Jump to content

Today I Learned


Recommended Posts

On 2/2/2019 at 5:40 PM, MigL said:

You would think they would standardize on one side or the other.
If only to avoid the confusing messes at the gas pumps.

But as some people insist on using the pump on the same side as the gas tank (I have often seen long queues at a half-empty filling station) having a "random" distribution makes more efficient use of space!

Link to post
Share on other sites
  • Replies 605
  • Created
  • Last Reply

Top Posters In This Topic

Top Posters In This Topic

Popular Posts

Today I learned that skills improved by participating here on scienceforums can, at least in some minor way, be helpful in the current virus situation. I joined a local initiative where students study

I found out you can be superstitious, but not a little bit stitious.

Today I learned that you only need 39 digits of π to calculate the circumference of the observable universe with a precision of one atom.

Posted Images

Today I learned that the European E-road network was started in 1947 and includes some amazing international routes. The E45 goes from Alta in the north of Norway to Gela in Sicily. And the E80, together with Asian Highway 1, crosses all of Europe and Asia, linking Lisbon with Tokyo.

https://en.wikipedia.org/wiki/International_E-road_network

Link to post
Share on other sites

All 14 short episodes take about 1 hour to watch, the first one is really short, takes only 2 minutes. I'm learning a lot from these:
 

 

Edit: These series deal with PHD level math knowledge which correlates directly in this case to modern physics, I find this series digestable having no background in math or physics and having no academic background. I recommend this to anyone who's a math semi-moron like me who wants to learn. 

Edited by koti
Link to post
Share on other sites
  • 2 weeks later...
  • 2 weeks later...

Hey,

There is a new Trivia app which is based on voice recognition.
The questions are read out loud and the answer is recognized so you don't event need to touch the phone.
Perfect for car rides, kids or the visually impaired or blind.

Available in the Play Store
commercial link removed by moderator

Link to post
Share on other sites
On 2/2/2019 at 10:40 AM, MigL said:

You would think they would standardize on one side or the other.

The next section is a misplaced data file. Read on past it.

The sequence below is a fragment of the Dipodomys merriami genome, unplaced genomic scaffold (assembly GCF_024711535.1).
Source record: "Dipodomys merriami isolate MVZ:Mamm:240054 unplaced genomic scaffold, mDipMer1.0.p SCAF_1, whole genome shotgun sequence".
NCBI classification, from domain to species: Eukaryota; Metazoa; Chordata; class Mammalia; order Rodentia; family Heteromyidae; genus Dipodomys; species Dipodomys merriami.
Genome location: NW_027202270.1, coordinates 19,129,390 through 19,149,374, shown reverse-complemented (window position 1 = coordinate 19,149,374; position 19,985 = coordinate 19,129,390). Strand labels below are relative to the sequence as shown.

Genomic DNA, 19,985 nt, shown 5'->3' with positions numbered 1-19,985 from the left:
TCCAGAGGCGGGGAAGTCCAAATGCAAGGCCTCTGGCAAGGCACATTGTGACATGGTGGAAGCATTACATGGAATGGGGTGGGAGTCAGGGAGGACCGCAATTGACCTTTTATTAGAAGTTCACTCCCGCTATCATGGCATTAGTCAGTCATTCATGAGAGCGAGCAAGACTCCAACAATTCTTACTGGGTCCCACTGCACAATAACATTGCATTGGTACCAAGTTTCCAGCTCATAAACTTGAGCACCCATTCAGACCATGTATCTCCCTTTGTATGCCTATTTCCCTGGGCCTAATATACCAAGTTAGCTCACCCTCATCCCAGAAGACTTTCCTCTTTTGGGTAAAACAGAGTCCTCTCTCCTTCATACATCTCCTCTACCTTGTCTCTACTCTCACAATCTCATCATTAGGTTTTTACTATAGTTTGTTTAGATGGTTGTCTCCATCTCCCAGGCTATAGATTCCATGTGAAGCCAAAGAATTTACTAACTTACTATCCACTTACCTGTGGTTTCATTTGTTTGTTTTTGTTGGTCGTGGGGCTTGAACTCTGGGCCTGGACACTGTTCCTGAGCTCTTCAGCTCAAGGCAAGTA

If only to avoid the confusing messes at the gas pumps.

I wonder about the lack of normalization. In some cases (e.g. sliding doors, perhaps tank design?) there may be simple mechanical reasons. Or perhaps different sides optimize the use of filling stations, which can be easier be used from the opposite sides? I wonder whether there are statistics on which cars have the tank on either side, or perhaps trucks vs sedans and so on...?

Link to post
Share on other sites
  • 2 weeks later...

Today I learned what happens if you glue two Mobius strips together and then cut them down the middle. You may be surprised...

 

There is an interview Tokieda here: https://www.quantamagazine.org/tadashi-tokieda-collects-math-and-physics-surprises-20181127/

He is an interesting guy. He taught himself maths from a book he found in the library. Only the book was in Russian, so first he had to learn Russian....

Link to post
Share on other sites
37 minutes ago, Strange said:

Today I learned what happens if you glue two Mobius strips together and then cut them down the middle. You may be surprised...

 

There is an interview Tokieda here: https://www.quantamagazine.org/tadashi-tokieda-collects-math-and-physics-surprises-20181127/

He is an interesting guy. He taught himself maths from a book he found in the library. Only the book was in Russian, so first he had to learn Russian....


Wow, that is surprising and amusing. It shows how much were (I'm) unprepared to process even simple geometry inside my head without the use of tools like Math. Not to mention raw processing of more complex geometries of GR or higher dimensions. 

Link to post
Share on other sites
  • 3 weeks later...

Today I learned a new verb, ‘antfucking’. It has pretty much the same meaning as ‘nitpicking’ - giving too much attention to minor,  unimportant details.

Link to post
Share on other sites

Today I learned why there are so many disparate words for "bear" in Indo-European languages. Apparently, bears were so terrifying that the word for them was taboo (in case naming them caused them to appear) and so a variety of euphemisms were sued: "bruin" (the brown one) and related forms in Germanic languages (which is where we get bear" from); "medved" (honey eater) and similar names in Slavic languages; and so on.

https://www.charlierussellbears.com/LinguisticArchaeology.html

Link to post
Share on other sites
  • 2 months later...
5 hours ago, michel123456 said:

It is Greek.

ψίθυρος (pseetheeros) whisper

So is ονοματοποιημένος
 

21 hours ago, nevim said:

I don’t believe it is...

 

Any particular reason?

 

Link to post
Share on other sites
1 hour ago, John Cuthber said:

So is ονοματοποιημένος
 

Any particular reason?

 

Because it doesn’t seem that way to me. Might to other people though, I suppose.

Link to post
Share on other sites
11 hours ago, Curious layman said:

the Molecular motor is a truly wonderful beautiful thing.

Note that there are a lot of complexes that qualify as molecular motors.

Link to post
Share on other sites
  • 2 weeks later...
  • 4 weeks later...
  • 3 weeks later...

Create an account or sign in to comment

You need to be a member in order to leave a comment

Create an account

Sign up for a new account in our community. It's easy!

Register a new account

Sign in

Already have an account? Sign in here.

Sign In Now

×
×
  • Create New...

Important Information

We have placed cookies on your device to help make this website better. You can adjust your cookie settings, otherwise we'll assume you're okay to continue.